One Intel Processor Family to Avoid For SQL Server 2012/2014

On January 9, Intel launched the 22nm Intel Xeon E5-2400 v2 Product Family (Ivy Bridge-EN) of processors for two-socket servers. For SQL Server usage, this is not a good processor family to choose for a new server.

While these processors are a nice improvement over the older 32nm Intel Xeon E5-2400 Product Family (Sandy Bridge-EN) of processors, they are still a particularly poor choice for SQL Server 2012 and SQL Server 2014, when compared to a 22nm Intel Xeon E5-2600 v2 Product Family (Ivy Bridge-EP) processor with the same physical core count.

The reason for this is that Microsoft simply charges for physical core licenses with SQL Server 2012 and SQL Server 2014 (in non-virtualized servers). The performance characteristics of the processor do not matter at all to Microsoft (for licensing purposes). Given this fact, it does not make any sense to pick a lower performance processor with the same number of physical cores, at least from a performance or scalability perspective. From a strict economic perspective, a lower performance processor (with the same core count) will cost a little bit less money, and it is likely to use less electrical power and require less heat dissipation in your data center. These cost savings are pretty small compared to the cost of SQL Server core licenses, and you are giving up a lot of performance to save a relatively small amount of money.

If you compare the best models from the the entry-level E5-2400 v2 line to the best models from the E5-2600 v2 line, you will notice significantly higher base and turbo clock speeds, along with larger L3 cache sizes from the higher-end E5-2600 v2 line. You will also see higher QPI bandwidth, higher memory speed support and twice the memory capacity with the E5-2600 v2 line. The E5-2407 v2 processor does not have Turbo Boost or Hyper-Threading, which helps explain its very low price for a server-level processor.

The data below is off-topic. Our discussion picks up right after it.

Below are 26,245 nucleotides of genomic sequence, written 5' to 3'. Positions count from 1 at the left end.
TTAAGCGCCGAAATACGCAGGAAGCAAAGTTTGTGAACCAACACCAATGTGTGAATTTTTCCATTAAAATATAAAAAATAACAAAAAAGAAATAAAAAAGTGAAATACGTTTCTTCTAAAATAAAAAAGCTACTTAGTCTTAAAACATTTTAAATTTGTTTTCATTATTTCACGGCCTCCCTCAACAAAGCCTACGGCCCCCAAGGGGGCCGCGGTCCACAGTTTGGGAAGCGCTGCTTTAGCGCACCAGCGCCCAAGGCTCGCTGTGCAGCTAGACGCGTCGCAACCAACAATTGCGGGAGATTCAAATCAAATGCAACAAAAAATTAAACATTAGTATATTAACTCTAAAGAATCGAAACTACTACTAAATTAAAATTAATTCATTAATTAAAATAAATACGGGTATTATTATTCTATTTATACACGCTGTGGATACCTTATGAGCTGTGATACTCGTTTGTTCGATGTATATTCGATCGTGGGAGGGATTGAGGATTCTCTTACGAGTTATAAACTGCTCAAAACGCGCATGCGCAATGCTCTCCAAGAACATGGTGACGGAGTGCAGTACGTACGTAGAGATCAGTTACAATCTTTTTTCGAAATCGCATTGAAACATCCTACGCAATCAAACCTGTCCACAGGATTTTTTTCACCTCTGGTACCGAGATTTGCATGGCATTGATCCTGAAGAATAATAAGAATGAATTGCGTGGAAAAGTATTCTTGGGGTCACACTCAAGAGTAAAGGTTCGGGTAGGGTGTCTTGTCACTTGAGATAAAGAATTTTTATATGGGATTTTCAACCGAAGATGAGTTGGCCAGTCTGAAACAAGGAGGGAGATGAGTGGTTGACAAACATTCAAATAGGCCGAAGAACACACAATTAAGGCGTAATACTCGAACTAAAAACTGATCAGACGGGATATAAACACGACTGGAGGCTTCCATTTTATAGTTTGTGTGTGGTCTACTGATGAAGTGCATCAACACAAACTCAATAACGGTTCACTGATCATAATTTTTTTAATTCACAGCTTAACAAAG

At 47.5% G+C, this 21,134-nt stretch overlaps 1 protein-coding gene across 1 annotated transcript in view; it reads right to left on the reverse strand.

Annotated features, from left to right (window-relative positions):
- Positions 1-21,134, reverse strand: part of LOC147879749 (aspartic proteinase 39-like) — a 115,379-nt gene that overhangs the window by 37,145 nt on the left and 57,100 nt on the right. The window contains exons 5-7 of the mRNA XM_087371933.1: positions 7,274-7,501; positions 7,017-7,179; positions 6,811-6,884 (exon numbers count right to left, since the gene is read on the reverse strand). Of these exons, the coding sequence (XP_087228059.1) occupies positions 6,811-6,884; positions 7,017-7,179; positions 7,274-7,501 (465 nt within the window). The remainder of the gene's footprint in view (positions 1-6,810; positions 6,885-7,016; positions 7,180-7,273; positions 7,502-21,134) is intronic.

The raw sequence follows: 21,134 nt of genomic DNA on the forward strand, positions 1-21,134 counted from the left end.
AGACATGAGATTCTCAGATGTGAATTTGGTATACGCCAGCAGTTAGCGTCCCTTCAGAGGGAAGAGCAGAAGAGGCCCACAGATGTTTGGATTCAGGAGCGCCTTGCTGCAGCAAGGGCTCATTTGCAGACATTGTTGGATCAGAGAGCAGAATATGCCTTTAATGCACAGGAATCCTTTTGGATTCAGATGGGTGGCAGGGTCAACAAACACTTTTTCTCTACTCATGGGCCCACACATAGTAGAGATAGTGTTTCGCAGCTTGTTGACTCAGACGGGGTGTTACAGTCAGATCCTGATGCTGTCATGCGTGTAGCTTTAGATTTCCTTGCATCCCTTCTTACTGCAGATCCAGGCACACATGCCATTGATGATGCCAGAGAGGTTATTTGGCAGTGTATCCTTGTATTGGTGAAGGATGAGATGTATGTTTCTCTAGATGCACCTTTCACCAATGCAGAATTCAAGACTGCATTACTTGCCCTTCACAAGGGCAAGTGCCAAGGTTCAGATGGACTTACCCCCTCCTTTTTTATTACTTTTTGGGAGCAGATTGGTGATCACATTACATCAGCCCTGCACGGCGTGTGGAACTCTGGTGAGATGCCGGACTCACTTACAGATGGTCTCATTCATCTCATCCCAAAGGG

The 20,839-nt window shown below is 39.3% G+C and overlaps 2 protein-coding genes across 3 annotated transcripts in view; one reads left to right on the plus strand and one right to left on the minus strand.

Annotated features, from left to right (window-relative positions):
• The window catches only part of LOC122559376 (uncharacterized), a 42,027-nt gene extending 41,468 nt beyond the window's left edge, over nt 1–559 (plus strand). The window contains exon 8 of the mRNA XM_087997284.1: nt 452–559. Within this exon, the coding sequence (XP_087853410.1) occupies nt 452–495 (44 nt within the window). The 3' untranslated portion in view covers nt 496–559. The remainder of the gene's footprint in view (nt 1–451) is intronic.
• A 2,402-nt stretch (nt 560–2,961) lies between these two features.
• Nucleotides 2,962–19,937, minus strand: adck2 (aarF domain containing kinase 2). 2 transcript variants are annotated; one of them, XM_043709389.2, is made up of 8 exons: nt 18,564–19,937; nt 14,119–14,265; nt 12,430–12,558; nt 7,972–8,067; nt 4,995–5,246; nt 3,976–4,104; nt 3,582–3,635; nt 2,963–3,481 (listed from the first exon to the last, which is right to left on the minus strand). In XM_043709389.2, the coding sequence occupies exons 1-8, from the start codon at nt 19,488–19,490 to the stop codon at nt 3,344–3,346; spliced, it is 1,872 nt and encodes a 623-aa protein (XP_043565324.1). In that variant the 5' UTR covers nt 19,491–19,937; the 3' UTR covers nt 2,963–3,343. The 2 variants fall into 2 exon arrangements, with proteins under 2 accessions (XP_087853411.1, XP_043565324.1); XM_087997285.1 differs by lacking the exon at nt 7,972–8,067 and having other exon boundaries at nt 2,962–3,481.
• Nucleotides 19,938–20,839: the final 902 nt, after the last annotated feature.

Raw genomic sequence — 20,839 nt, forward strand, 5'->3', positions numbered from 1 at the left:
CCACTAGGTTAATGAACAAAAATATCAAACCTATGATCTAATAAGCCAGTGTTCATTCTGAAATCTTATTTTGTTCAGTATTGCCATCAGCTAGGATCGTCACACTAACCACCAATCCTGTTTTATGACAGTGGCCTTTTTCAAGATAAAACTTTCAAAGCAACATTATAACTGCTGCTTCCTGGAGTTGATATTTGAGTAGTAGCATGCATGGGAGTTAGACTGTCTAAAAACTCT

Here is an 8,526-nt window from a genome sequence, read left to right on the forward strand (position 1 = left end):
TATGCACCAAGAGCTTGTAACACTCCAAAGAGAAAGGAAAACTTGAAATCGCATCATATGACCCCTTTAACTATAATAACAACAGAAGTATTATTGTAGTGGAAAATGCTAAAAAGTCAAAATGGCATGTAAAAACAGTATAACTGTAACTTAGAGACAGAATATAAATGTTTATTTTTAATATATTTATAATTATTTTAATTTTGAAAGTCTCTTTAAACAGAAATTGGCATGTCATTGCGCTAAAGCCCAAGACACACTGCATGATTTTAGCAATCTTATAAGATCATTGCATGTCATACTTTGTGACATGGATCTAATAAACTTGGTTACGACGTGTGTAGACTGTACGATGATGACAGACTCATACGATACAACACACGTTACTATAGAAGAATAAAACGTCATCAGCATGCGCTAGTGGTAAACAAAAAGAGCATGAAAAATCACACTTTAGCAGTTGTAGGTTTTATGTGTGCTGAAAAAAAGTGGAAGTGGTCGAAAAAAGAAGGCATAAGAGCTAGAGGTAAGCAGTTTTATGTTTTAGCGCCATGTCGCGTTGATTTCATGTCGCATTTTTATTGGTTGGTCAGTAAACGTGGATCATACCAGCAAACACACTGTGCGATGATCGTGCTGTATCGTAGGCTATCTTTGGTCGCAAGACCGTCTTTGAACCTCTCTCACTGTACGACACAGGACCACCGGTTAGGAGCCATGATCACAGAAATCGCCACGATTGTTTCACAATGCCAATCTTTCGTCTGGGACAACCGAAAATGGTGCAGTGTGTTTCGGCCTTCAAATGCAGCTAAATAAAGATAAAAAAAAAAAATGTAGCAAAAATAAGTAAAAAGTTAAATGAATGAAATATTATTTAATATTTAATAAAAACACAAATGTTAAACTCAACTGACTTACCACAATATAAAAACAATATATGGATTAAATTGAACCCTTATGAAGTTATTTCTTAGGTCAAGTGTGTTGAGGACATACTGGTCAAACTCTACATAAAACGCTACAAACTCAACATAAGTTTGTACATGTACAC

Processor Cores Base Speed Turbo Speed L3 Cache QPI Price
E5-2407 v2 4 2.4GHz 2.4GHz 10MB 6.4GT/s $250.00
E5-2430 v2 6 2.5Ghz 3.0GHz 15MB 7.2GT/s $551.00
E5-2450 v2 8 2.5GHz 3.3GHz 20MB 8.0GT/s $1,107.00
E5-2470 v2 10 2.4GHz 3.2GHz 25MB 8.0GT/s $1,440.00

Table 1: Intel Xeon E5-2400 v2 Product Family Specifications


Processor Cores Base Speed Turbo Speed L3 Cache QPI Price
E5-2637 v2 4 3.5GHz 3.8GHz 15MB 8.0GT/s $996.00
E5-2643 v2 6 3.5GHz 3.8GHz 25MB 8.0GT/s $1,552.00
E5-2667 v2 8 3.3GHz 4.0GHz 25MB 8.0GT/s $2,057.00
E5-2690 v2 10 3.0GHz 3.6GHz 25MB 8.0GT/s $2,057.00
E5-2697 v2 12 2.7GHz 3.5GHz 30MB 8.0GT/s $2,618.00

Table 2: Intel Xeon E5-2600 v2 Product Family Specifications

Just to be clear, you won’t see these processors being offered in the same model servers. For example, the Dell PowerEdge R320, R420, and R520 servers will have the Xeon E5-2400 (Sandy Bridge-EN) or Xeon E5-2400 v2 (Ivy Bridge-EN) processors (which you don’t want for SQL Server usage). The Dell PowerEdge R620, R720 and R720xd servers will have the Xeon E5-2600 (Sandy Bridge-EP) or Xeon E5-2600 v2 (Ivy Bridge-EP) processors (which you do want for SQL Server usage).

As a final observation, the major server vendors are still offering the older 32nm Sandy Bridge along with the newer 22nm Ivy Bridge processors in most of their servers. In the cases I have seen, there is no discount for the older, slower, more power hungry Sandy Bridge processors, so there is really no good reason to choose one of the older Sandy Bridge processors.